Reported by Larissa Selina Weidner and Ronen Asafov (LLM Candidates in the Intellectual Property & The Digital Economy Programme at the University of Glasgow)
On February 5, 2020, CREATe had the pleasure to welcome Dr Christian Peukert (Assistant Professor of Information System and Management at Católica-Lisbon School of Business and Economics and Senior Research Associate at ETH Zürich – Center of Law and Economics) at the University of Glasgow. Christian presented some of his research in Digital Disintermediation and Efficiency in the Market for Ideas from an economist perspective. The lecture was the second of the CREATe’s 2020 lecture series; Chaired by Professor Martin Kretschmer.
Christian presented his research paper co-authored with Dr Imke Reimers (Northeastern University – College of Social Sciences and HumanitiesLINK) which discusses how new technologies affect supply, demand and platforms particular in publishing.
He introduced their idea of the ‘Digital Renaissance’ which led to inter alia lower fixed costs for production, promotion and distribution in the artistic market. Hence, enabling more small firms and individuals to enter the market of ideas. As a natural consequence, more books in general were published since the digitisation. After outlining general trends in the creative industry, with a major focus on the book market, he outlined the change in the industry which allows more authors to pursue a rather uncommon and more direct way to the market through self-publishing. Through extensive analysis of licensing deals reported by “PublishersMarketplace” from 2002-2015, it became apparent that Romances/Erotica got true frontrunners after 2008. However, the same could not be said for the traditionally published Romances/Erotica. This is due to the fact that digitisation made self-publishing easier, cheaper, faster and non-binding to a ‘quality control’ of the traditional publishers. Traditional publishers, he continued, would only consider publishing works in which they see an economic potential for revenues. Christian introduced us briefly the ‘size categories’ of the license deals in the book market, reaching from ‘Nice’ (the lowest, less than USD 49k) and the ‘Major’ (the highest, more than USD 500k). Afterwards, he carried on with explaining the audience what a possible cause for the rising ‘demand’ of Romances/Erotica may be. Indeed a ‘natural demand’ for Romances/Erotica, he determined, has always existed but was not pursued, as the majority of potential readers was intimidated by showing off the covers of the books their reading in public. This changed with, as he named it, ‘stripping off covers’ with the release of ‘E-books’. An E-book allowed the readers, firstly, reading a book without feeling intimidated by ‘judging sights’ in public.
On this basis, Christian formulated three observations:
- Observation 1: License deals increase
The provided graphics were proving that both the non-romance books and romance books followed similar upward-trends. However, deals for romance novels got significantly bigger since 2008. However, this finding is more significant in the US than in Europe, as the graphic provided showed. In Germany and France, on the contrary, no significant change, in the given time frame, could be elaborated.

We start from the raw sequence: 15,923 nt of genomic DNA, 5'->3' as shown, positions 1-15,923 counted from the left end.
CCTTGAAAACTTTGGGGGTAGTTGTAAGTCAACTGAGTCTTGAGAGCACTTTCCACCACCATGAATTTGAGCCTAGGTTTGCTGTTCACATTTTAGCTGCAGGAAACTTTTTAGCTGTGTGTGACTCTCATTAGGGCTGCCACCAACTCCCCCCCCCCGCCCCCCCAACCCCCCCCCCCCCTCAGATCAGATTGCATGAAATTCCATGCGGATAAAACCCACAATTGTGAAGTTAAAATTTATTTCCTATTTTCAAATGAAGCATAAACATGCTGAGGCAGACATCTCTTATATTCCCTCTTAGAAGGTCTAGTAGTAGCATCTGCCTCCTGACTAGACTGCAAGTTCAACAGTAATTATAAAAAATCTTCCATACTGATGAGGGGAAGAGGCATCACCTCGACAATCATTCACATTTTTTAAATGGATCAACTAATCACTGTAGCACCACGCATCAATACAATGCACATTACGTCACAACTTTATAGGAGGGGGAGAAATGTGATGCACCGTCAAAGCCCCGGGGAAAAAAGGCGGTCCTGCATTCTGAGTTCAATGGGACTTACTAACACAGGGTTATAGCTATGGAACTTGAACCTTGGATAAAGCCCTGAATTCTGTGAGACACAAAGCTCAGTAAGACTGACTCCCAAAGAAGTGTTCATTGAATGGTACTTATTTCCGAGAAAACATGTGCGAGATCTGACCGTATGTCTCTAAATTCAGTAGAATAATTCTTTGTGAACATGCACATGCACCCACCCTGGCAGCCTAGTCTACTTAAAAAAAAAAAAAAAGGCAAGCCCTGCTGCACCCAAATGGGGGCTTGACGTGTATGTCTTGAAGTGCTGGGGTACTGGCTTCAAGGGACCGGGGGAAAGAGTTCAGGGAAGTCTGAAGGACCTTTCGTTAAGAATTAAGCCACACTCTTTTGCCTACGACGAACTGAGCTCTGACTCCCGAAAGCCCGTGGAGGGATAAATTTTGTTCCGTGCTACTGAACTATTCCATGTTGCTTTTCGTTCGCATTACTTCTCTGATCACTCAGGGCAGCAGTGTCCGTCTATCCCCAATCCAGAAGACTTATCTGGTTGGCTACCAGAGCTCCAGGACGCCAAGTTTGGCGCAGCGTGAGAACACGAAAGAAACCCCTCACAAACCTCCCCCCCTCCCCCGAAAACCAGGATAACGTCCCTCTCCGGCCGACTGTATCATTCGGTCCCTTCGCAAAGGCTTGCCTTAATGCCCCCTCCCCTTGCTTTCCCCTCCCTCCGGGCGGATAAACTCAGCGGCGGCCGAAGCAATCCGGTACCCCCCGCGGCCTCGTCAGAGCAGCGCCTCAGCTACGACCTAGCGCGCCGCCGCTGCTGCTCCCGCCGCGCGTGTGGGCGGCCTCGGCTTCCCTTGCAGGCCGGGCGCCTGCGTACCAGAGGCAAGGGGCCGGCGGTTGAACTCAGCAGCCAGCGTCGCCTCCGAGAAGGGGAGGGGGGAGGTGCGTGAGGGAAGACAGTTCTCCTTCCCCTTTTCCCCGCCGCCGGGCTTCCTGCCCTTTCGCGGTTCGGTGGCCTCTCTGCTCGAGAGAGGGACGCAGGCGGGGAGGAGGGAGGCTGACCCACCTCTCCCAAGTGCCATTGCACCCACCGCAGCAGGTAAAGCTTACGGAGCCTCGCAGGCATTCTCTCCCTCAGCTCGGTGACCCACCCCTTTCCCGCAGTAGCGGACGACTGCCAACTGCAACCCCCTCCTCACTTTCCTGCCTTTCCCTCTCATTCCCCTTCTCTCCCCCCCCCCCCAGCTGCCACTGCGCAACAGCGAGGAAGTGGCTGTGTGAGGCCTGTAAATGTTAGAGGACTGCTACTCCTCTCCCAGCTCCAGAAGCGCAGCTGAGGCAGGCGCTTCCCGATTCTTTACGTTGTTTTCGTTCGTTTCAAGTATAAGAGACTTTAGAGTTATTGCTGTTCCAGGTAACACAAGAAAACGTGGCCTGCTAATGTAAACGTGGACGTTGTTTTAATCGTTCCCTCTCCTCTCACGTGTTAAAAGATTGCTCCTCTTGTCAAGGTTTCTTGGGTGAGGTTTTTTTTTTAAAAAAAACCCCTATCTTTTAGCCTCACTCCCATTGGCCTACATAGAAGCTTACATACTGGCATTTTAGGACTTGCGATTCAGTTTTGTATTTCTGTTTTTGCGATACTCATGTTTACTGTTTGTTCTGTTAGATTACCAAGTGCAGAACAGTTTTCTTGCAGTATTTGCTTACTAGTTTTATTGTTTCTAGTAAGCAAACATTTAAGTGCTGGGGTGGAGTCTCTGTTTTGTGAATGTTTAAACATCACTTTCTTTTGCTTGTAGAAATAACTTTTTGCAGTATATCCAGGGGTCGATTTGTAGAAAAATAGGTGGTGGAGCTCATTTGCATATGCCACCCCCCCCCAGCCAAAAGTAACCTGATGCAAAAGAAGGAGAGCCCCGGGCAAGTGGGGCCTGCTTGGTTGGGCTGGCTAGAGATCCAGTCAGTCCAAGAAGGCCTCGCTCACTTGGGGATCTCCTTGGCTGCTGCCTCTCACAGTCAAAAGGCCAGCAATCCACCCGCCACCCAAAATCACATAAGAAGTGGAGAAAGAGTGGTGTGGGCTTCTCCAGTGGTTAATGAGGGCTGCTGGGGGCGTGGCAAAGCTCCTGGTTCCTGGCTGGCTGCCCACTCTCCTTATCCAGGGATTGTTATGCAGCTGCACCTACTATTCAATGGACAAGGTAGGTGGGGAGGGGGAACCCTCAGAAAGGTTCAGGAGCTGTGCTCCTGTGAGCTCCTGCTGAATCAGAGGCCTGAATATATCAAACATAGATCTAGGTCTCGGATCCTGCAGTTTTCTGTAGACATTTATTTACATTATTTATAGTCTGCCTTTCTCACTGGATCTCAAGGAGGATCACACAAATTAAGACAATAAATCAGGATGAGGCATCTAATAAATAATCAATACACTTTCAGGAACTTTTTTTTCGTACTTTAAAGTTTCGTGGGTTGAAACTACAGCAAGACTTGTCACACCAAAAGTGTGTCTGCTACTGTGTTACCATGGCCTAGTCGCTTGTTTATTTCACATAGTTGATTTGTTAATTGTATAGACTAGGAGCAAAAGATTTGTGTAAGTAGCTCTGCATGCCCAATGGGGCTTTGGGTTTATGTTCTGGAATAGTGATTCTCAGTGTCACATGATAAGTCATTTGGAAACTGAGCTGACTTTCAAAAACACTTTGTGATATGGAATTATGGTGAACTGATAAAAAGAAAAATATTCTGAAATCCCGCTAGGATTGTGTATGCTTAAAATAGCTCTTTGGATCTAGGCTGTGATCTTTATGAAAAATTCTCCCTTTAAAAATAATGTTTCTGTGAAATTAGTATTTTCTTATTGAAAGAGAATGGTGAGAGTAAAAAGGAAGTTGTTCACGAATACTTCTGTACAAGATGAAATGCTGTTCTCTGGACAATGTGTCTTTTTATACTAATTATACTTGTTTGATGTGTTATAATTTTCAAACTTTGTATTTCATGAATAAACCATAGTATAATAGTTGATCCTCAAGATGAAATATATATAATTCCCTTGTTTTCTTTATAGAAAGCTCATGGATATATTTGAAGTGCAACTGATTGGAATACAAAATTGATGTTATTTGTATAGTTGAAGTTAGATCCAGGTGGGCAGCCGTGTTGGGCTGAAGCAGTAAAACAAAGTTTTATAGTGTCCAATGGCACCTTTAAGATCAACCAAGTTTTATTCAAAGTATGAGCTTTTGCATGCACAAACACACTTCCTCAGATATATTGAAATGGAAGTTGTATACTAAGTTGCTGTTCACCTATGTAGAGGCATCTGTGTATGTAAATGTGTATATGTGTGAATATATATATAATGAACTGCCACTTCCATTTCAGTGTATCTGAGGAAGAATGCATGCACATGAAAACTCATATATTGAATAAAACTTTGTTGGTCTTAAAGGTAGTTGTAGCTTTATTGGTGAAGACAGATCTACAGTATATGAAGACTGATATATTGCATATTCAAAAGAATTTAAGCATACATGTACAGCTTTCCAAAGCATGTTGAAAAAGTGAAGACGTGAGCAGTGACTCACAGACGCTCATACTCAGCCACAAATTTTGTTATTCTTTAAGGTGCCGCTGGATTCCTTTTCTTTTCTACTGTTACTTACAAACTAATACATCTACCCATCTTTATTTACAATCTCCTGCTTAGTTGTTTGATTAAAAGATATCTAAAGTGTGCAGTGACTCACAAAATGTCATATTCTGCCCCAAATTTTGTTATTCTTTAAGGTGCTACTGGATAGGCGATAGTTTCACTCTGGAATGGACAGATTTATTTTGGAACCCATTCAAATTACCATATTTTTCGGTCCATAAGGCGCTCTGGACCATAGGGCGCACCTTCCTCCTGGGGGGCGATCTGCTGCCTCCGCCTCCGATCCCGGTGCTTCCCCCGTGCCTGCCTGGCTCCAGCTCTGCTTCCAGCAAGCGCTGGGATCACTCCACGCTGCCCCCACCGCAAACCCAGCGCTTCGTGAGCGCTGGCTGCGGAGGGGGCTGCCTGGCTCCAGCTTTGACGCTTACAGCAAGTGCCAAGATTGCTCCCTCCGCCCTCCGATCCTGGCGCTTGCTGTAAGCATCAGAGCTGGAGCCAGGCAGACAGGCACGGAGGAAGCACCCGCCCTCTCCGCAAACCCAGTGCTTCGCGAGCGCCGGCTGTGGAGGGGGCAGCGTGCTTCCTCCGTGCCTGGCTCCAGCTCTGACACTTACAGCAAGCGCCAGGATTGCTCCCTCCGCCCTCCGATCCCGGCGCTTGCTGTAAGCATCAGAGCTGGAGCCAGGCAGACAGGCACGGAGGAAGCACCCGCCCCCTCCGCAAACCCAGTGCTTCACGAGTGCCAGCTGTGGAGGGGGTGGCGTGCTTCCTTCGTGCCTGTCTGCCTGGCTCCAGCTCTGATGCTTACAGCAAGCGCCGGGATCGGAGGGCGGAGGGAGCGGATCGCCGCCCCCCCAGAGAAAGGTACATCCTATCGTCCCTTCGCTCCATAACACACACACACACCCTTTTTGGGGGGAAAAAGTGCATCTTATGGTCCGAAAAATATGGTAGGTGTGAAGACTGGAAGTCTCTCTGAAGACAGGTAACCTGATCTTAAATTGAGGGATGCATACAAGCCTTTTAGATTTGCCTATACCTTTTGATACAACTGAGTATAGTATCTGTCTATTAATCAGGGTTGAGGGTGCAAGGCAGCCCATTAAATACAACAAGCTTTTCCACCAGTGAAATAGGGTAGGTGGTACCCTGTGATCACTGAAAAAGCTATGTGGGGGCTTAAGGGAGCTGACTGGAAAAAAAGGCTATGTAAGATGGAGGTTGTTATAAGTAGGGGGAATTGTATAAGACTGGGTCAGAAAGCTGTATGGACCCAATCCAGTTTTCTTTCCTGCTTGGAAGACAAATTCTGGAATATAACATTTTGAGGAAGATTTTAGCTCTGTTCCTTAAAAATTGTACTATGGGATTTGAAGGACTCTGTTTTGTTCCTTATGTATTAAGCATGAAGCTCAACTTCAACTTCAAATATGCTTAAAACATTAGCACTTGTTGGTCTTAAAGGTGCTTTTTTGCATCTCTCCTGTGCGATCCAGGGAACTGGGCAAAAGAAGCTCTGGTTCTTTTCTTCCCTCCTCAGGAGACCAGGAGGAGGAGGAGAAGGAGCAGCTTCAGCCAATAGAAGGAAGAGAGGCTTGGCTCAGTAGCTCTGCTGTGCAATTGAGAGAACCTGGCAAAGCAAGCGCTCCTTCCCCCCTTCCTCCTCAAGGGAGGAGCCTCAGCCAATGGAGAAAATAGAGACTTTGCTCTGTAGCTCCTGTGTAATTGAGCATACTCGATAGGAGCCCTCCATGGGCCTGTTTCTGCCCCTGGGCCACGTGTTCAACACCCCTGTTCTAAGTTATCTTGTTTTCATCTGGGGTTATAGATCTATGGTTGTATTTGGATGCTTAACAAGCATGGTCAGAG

- Observation 2: More books will be on the market
By graphical presentation it was shown that two times more books were put on the market since the rapid uptake of the digitisation in 2008. As he explained beforehand, the readers in the US tend to use much more E-book devices and value them more than Europeans do.
Consequently, ‘authors not only get more of the pie but the pie in general gets larger’, as Christian described it.
- Observation 3: Predictions become more precise
To prove this hypothesis, license deals (ex-ante predictions) were compared to future profits (ex-post appeal). By doing so, the prediction error in pre- and post-digitisation was calculated. As more information about the books, and according to it the potential deal, was available on the market, publishers were enabled to use this information to scrutinise the market potential. Hence, predictions became more precise. Following, much less ‘false negatives’ (too little licensing fees are being paid to the author) appeared, which could be explained by the shift in bargaining power; ultimately, causing authors to get better deals. The ‘false positives’ (too much licensing fees being paid to the author), furthermore decreased slightly, which stands in no relation to the shift in bargaining power. As a result, one was shown that publishers are making less prediction errors than prior 2008.
Subsequently, Christian concluded that with the Digital Disintermediation the variety of available titles, at lower prices, increased, which potentially improves consumer welfare. Larger license fees for authors became apparent and might increase incentives to produce for authors, which leads inevitably to the progress of innovation. Furthermore, he underlined the fact that self-publishing will not make traditional publishing redundant. Remarkably, he suggests that the findings can be transferred to similar markets.
On behalf of the Glasgow University Student IP Society, we want to thank Imke and Christian for giving us the opportunity to learn from their research and for their time and effort.